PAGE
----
If the right nominates Romney, they're giving up the issue of health care

On the substance, there is virtually no difference between the bills. Well, OK, there are two differences. No. 1 is that Romney did not vastly expand Medicaid in constructing his bill. No. 2 is that Romney did not raise taxes to pay for his bill. Now, both of those differences sound like they reflect very well on Romney—he didn’t expand a big-government program that most people associate with poor folks and therefore do not like, and he didn’t raise taxes.

But why didn’t his bill do either of those things? It didn’t expand Medicaid, because governors have no right to expand Medicaid. And he didn’t raise taxes because—ready?—the federal government paid for about half of it ($385 million, largely in Medicaid money). And the federal government paid for about half of it largely because of the efforts of … Teddy Kennedy, Romney’s great ally in putting the bill through. Jon Gruber, the Massachusetts Institute of Technology health economist who worked on Romney’s bill, has said, with only slight exaggeration: “They’re the same fucking bill. He [Romney] just can’t have his cake and eat it too. He can try to draw distinctions and stuff, but he’s just lying. The only big difference is he didn’t have to pay for his. Because the federal government paid for it. Where at the federal level, we have to pay for it, so we have to raise taxes.”…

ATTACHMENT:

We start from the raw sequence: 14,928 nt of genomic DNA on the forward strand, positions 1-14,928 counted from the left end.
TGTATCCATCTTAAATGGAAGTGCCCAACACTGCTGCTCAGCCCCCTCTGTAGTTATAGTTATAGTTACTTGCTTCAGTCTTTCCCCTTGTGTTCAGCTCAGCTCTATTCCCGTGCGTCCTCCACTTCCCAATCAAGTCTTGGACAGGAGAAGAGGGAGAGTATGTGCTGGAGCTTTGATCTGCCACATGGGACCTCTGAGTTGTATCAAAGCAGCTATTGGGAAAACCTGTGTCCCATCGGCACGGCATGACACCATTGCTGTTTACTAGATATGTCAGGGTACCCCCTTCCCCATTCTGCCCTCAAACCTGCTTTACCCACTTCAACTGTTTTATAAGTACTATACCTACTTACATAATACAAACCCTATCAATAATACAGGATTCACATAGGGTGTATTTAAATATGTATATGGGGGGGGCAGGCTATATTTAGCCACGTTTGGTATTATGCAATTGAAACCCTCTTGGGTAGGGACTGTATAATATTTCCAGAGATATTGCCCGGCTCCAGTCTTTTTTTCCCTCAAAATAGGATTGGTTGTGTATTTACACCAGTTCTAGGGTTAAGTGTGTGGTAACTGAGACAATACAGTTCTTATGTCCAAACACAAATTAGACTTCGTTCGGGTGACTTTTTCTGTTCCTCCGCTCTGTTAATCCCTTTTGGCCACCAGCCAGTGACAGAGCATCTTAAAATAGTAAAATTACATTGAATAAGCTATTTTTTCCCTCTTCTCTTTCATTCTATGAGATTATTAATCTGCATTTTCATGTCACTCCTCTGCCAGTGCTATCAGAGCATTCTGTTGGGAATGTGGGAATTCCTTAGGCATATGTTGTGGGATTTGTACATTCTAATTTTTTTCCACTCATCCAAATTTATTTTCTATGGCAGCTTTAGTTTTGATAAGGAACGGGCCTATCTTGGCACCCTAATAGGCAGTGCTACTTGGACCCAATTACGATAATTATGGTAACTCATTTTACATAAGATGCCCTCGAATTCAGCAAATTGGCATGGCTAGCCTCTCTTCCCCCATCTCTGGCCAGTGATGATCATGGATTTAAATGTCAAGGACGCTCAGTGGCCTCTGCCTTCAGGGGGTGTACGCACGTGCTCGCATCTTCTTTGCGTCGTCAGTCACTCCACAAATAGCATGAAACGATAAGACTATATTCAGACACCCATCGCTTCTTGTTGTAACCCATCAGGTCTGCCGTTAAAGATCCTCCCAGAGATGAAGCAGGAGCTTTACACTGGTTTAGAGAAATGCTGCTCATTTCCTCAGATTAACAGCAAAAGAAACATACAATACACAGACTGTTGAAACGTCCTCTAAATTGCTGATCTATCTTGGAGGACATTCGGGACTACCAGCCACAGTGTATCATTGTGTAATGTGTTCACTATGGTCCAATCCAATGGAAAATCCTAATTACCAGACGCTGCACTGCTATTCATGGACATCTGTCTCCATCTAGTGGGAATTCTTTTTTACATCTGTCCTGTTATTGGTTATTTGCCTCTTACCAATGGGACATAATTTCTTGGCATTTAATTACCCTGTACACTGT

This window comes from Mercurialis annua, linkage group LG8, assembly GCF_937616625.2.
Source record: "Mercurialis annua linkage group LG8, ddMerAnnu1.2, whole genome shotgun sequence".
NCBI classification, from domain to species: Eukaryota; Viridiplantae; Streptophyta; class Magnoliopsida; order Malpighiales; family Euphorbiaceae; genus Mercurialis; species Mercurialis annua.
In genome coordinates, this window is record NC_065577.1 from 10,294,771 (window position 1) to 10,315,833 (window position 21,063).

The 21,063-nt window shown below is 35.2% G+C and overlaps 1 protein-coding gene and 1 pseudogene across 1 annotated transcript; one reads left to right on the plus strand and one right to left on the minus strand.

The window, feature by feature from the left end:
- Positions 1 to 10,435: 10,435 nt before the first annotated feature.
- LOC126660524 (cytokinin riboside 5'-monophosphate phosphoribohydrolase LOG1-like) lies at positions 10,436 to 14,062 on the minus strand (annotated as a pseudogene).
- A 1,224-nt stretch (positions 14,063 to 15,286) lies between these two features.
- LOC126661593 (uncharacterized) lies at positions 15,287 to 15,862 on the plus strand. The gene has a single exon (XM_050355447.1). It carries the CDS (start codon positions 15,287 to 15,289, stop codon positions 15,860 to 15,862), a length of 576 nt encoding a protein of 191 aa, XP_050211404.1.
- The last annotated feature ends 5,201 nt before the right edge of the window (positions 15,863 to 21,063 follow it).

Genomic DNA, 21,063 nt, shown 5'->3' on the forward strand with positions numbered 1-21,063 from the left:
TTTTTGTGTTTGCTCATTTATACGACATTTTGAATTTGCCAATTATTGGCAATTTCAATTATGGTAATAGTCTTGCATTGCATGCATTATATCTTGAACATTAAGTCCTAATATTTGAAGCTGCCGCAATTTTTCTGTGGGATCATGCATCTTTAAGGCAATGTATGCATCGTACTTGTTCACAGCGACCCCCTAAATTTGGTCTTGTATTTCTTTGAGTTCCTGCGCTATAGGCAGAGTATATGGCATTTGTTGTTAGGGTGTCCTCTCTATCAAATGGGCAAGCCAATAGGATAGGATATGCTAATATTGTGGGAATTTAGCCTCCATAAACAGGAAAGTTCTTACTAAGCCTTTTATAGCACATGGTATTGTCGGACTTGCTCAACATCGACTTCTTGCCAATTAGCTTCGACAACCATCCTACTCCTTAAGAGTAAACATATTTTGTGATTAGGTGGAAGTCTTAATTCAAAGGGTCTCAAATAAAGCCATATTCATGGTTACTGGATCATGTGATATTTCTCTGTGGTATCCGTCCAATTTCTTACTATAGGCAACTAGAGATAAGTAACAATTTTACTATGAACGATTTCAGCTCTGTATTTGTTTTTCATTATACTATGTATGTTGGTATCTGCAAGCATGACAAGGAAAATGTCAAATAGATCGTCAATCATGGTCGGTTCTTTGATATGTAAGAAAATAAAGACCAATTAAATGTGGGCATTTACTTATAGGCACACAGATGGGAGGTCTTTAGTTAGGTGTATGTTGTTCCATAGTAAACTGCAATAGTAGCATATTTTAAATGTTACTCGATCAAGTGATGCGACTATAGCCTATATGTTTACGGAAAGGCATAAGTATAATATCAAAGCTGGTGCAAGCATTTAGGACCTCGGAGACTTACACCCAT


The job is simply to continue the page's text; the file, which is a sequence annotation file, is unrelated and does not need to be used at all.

Santorum was right Thursday night. Nominating Romney is giving up the issue, especially if the Supreme Court upholds the mandate. Obama probably can’t win the argument, but if his campaign handles the issue artfully, he can plant doubts in conservative and swing voters’ minds about Romney’s actual beliefs on the matter, which will play strongly into what presumably will be a key Obama theme of Romney as the say-anything candidate. Obama should even use Pawlenty’s little portmanteau. After all, it’ll be no loss to him if voters think of the plans as similar; making conservatives gnash their teeth is the point.